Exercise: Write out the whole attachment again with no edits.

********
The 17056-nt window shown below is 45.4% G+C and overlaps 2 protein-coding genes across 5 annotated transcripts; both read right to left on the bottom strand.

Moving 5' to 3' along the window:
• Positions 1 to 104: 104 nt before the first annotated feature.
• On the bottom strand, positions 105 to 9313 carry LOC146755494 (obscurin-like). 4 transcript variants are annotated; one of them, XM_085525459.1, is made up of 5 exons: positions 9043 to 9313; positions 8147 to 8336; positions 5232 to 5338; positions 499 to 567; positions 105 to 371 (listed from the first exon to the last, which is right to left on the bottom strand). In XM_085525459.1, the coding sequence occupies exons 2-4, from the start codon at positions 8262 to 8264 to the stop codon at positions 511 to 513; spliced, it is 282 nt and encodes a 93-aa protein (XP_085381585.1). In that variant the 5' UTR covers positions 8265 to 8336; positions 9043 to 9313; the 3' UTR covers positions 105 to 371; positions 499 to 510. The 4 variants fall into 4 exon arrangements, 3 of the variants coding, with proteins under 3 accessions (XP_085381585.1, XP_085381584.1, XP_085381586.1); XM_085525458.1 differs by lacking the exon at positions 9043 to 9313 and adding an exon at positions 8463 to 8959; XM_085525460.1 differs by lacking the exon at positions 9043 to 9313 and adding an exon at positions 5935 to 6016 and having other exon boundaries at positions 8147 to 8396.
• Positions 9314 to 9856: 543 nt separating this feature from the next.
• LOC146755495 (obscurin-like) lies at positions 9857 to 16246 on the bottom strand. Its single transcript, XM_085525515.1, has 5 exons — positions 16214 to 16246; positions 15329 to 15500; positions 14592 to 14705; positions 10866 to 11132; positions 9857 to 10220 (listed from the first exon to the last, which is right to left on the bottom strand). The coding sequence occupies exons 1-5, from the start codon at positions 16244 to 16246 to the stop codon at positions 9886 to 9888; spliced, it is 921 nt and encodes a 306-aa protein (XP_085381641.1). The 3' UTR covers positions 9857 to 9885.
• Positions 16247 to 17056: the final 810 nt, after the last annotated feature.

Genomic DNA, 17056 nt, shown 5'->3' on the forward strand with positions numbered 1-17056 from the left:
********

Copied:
The 17056-nt window shown below is 45.4% G+C and overlaps 2 protein-coding genes across 5 annotated transcripts; both read right to left on the bottom strand.

Moving 5' to 3' along the window:
• Positions 1 to 104: 104 nt before the first annotated feature.
• On the bottom strand, positions 105 to 9313 carry LOC146755494 (obscurin-like). 4 transcript variants are annotated; one of them, XM_085525459.1, is made up of 5 exons: positions 9043 to 9313; positions 8147 to 8336; positions 5232 to 5338; positions 499 to 567; positions 105 to 371 (listed from the first exon to the last, which is right to left on the bottom strand). In XM_085525459.1, the coding sequence occupies exons 2-4, from the start codon at positions 8262 to 8264 to the stop codon at positions 511 to 513; spliced, it is 282 nt and encodes a 93-aa protein (XP_085381585.1). In that variant the 5' UTR covers positions 8265 to 8336; positions 9043 to 9313; the 3' UTR covers positions 105 to 371; positions 499 to 510. The 4 variants fall into 4 exon arrangements, 3 of the variants coding, with proteins under 3 accessions (XP_085381585.1, XP_085381584.1, XP_085381586.1); XM_085525458.1 differs by lacking the exon at positions 9043 to 9313 and adding an exon at positions 8463 to 8959; XM_085525460.1 differs by lacking the exon at positions 9043 to 9313 and adding an exon at positions 5935 to 6016 and having other exon boundaries at positions 8147 to 8396.
• Positions 9314 to 9856: 543 nt separating this feature from the next.
• LOC146755495 (obscurin-like) lies at positions 9857 to 16246 on the bottom strand. Its single transcript, XM_085525515.1, has 5 exons — positions 16214 to 16246; positions 15329 to 15500; positions 14592 to 14705; positions 10866 to 11132; positions 9857 to 10220 (listed from the first exon to the last, which is right to left on the bottom strand). The coding sequence occupies exons 1-5, from the start codon at positions 16244 to 16246 to the stop codon at positions 9886 to 9888; spliced, it is 921 nt and encodes a 306-aa protein (XP_085381641.1). The 3' UTR covers positions 9857 to 9885.
• Positions 16247 to 17056: the final 810 nt, after the last annotated feature.

Genomic DNA, 17056 nt, shown 5'->3' on the forward strand with positions numbered 1-17056 from the left: